What “Funding Ratios” Mean to You

Mortgage-Funding-Ratios There used to be a time when you could send in an application to hold a rate with a lender, and then cancel that application without too many repercussions.

Not these days. 

Lenders have been intently focusing on an all-important statistic called the “funding ratio.”

The funding ratio =

Mortgage applications submitted to a lender  /   Mortgage applications closed with that lender

It is a percentage that tells lenders roughly how efficient a mortgage planner is.

For example, if an agent submits 10 applications to a lender and only three of them close, that planner’s funding ratio is 30%.  That’s enough to get the agent “cut off’” at some lenders. 

The reason is that cancellations and declines cost the lender money.  The costs include:

  • Hedging expense (the lender’s cost of holding your rate)
  • Underwriting time (salaries)
  • Support staff time (salaries)
  • Overhead (the portion allocated to the application)

Years ago when per-deal profits were wider it wasn’t as much of an issue. With today’s intense competition and tight margins, it is. 

For these reasons, mortgage planners must be more and more careful when they send applications to lenders.  Agents must be confident that:

  1. The client’s application will be approved
  2. The client’s pre-approval will turn into a “live” deal
  3. The borrower will close after the mortgage is approved

As a borrower, this means you should be sure of your decision when you choose a particular lender.  You’ll want to do all your shopping beforehand, and be happy with a lender’s rates and terms at the time you apply. 

In general, it can be difficult for a mortgage professional to move an application from lender to lender without good reason.  What constitutes a good reason?  One example is when a new product comes out that offers significantly better features (or a much lower rate) than what you were approved for. 

On the other hand, assuming the agent got you the best deal at the time of application, made the most suitable recommendation, and fully explained the product, then a five basis points rate drop somewhere else is usually not a good enough reason to switch lenders.

Mortgage planners who make a habit of moving or cancelling applications are taking chances with their careers.  Best case, they annoy their lenders.  Worst case, they are blocked from dealing with certain lenders–and that curtails lending options, which hurts all of that agent’s future customers.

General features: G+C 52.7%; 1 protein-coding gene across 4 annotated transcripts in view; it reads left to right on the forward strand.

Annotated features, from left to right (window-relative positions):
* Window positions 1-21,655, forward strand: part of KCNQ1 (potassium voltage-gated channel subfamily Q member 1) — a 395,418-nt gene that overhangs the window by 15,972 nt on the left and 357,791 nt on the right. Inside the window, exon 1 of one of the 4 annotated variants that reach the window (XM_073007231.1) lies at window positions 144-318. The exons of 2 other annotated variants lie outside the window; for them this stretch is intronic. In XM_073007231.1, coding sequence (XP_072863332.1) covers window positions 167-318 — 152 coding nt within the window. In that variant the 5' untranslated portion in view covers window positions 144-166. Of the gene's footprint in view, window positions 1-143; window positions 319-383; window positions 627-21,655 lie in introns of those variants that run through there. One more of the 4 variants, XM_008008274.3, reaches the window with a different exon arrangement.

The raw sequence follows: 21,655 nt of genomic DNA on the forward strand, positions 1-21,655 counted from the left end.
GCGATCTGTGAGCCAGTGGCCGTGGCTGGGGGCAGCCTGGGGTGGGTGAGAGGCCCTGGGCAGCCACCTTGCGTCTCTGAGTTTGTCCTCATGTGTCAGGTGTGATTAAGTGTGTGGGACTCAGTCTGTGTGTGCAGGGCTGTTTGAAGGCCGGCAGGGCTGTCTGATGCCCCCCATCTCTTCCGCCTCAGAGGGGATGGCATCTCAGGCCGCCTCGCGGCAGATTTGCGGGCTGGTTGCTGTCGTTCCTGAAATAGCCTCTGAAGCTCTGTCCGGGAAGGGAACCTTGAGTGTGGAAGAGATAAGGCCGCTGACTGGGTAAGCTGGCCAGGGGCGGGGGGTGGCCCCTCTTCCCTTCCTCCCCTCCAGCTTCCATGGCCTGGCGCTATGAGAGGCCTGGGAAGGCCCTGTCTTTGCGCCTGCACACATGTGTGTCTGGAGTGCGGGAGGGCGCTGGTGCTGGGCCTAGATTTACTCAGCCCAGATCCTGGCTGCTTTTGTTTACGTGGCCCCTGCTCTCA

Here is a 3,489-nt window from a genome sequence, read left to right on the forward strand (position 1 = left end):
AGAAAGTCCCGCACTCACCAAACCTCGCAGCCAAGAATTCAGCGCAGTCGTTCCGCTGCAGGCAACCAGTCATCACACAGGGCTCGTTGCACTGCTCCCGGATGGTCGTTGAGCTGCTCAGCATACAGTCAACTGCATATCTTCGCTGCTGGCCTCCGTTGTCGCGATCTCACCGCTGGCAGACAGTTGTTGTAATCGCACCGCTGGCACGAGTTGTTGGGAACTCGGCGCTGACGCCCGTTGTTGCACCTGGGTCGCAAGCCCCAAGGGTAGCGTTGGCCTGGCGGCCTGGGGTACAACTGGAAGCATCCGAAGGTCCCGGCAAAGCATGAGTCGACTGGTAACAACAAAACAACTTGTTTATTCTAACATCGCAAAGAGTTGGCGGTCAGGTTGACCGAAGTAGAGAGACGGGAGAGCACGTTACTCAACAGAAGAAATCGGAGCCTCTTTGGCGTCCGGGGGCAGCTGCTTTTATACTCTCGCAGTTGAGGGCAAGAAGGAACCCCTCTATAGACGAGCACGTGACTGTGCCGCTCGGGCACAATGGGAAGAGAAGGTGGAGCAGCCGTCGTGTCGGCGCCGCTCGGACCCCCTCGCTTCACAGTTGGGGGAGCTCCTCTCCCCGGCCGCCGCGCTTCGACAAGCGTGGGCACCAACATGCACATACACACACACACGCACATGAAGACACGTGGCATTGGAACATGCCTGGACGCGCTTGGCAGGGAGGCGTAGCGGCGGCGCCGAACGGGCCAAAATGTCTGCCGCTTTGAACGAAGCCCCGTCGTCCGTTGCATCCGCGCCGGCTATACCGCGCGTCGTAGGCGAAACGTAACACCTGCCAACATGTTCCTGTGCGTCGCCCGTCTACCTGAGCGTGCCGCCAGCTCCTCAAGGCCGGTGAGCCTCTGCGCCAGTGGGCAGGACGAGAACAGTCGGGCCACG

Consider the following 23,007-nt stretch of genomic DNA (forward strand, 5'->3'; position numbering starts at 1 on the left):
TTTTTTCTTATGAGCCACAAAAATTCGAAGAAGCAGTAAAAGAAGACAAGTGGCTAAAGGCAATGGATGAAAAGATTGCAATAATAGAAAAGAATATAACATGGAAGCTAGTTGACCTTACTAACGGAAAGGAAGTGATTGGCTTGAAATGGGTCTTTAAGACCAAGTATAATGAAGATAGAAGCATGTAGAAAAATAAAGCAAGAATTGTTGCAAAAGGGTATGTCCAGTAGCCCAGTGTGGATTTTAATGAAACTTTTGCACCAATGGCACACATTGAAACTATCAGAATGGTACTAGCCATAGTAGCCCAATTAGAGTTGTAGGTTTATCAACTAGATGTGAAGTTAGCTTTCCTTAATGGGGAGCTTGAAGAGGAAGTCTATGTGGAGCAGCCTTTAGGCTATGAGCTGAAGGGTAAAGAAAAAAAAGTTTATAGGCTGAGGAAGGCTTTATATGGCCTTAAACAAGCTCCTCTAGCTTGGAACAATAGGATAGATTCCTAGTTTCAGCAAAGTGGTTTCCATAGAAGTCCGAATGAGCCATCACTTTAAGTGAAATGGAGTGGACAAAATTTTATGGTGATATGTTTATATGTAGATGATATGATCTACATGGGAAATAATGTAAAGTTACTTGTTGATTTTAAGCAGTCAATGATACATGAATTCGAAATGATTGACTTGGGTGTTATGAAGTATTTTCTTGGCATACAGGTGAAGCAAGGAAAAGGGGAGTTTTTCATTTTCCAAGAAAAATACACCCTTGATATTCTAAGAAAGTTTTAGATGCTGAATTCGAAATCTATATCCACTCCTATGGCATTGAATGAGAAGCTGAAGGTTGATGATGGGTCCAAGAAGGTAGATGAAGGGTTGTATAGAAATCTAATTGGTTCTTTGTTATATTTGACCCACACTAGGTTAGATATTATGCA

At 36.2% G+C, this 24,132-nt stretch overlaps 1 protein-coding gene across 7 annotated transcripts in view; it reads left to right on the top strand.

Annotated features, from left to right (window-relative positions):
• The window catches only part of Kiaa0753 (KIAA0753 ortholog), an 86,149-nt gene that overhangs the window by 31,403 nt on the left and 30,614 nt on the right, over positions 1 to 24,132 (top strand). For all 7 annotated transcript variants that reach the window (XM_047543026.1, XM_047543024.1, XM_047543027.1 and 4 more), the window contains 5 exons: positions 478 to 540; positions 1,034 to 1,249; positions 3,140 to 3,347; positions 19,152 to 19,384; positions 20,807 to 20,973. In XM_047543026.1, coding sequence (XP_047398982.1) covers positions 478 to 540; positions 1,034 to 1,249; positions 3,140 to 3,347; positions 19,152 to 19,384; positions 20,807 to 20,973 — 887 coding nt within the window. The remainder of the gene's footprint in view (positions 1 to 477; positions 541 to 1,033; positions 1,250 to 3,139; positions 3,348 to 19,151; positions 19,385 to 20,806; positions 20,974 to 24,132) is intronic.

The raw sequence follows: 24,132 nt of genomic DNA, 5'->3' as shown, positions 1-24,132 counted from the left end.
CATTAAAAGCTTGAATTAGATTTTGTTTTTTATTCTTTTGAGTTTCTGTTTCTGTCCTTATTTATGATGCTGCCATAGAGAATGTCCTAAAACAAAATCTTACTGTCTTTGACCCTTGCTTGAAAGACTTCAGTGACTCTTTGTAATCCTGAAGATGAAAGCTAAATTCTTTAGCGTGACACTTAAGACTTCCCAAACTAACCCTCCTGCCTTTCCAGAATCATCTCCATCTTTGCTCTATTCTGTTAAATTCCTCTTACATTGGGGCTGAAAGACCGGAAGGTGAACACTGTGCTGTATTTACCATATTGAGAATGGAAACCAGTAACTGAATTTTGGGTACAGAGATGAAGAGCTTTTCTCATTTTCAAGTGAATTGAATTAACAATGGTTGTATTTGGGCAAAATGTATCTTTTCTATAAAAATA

1. …then a five basis points rate drop somewhere else is usually not a good enough reason to switch lenders.
    Huh? Not good enough for who? Are you telling me that consumers should accept a worse deal (even if only 5 basis points worse) because it will make Brokers look bad if they don’t?
    Sorry, I don’t think so. If Brokers are punished for getting their clients the best deal possible, then that’s a flaw in the system, not a flaw in the consumer.

  2. Hi Bob,
    Thanks for the comment. This is fuel for a good dialog and it’s the reason this story was written.
    I absolutely agree with you that the system is not perfect, and it can’t be, because everyone’s interest must be weighed fairly.
    It is not about making a broker “look bad.” It is about preserving choice for customers. If a broker loses his/her ability to use a particular lender, then the next customer suffers and no one wins in the long run.
    Lenders could of course choose to not provide disincentives for canceling applications, and that would allow applications to move freely from lender to lender. The problems with this would be twofold:
    1) Rates would increase to reflect the added costs to lenders. Customers would then be no better off; and,
    2) In most cases, it would add inefficiencies to the process that have greater harm than the good of a 5 basis points rate improvement (again, assuming the customer was quoted and received the very best deal at the time of the original application).
    In sum, the system is designed the way it is for a purpose. However, it’s worth stressing that if a materially better product or rate does become available after approval, mortgage planners typically try to secure the same terms at the customer’s current lender, and are always willing to take the deal elsewhere if required.
    In the end, the economics often don’t amount to much. Sometimes 5 bps is just a few dollars a month and sometimes the product features outweigh the rate differential. Moreover, we find that nine times out of ten people tend to value their time sufficiently such that re-applying all over again isn’t worth the 5 bps.
    In any event, hopefully the above sheds a little more light on things.
    All the best,
    -Rob

  3. I’m, frankly, skeptical about the calculus, and I think that the “purpose” you state (In sum, the system is designed the way it is for a purpose.”) is not really to “preserve choice for customers”.
    Frankly, that is at odds with the business model of every single mortgage lender — each of which is attempting to shrink choice by –ideally– becoming the only game in town.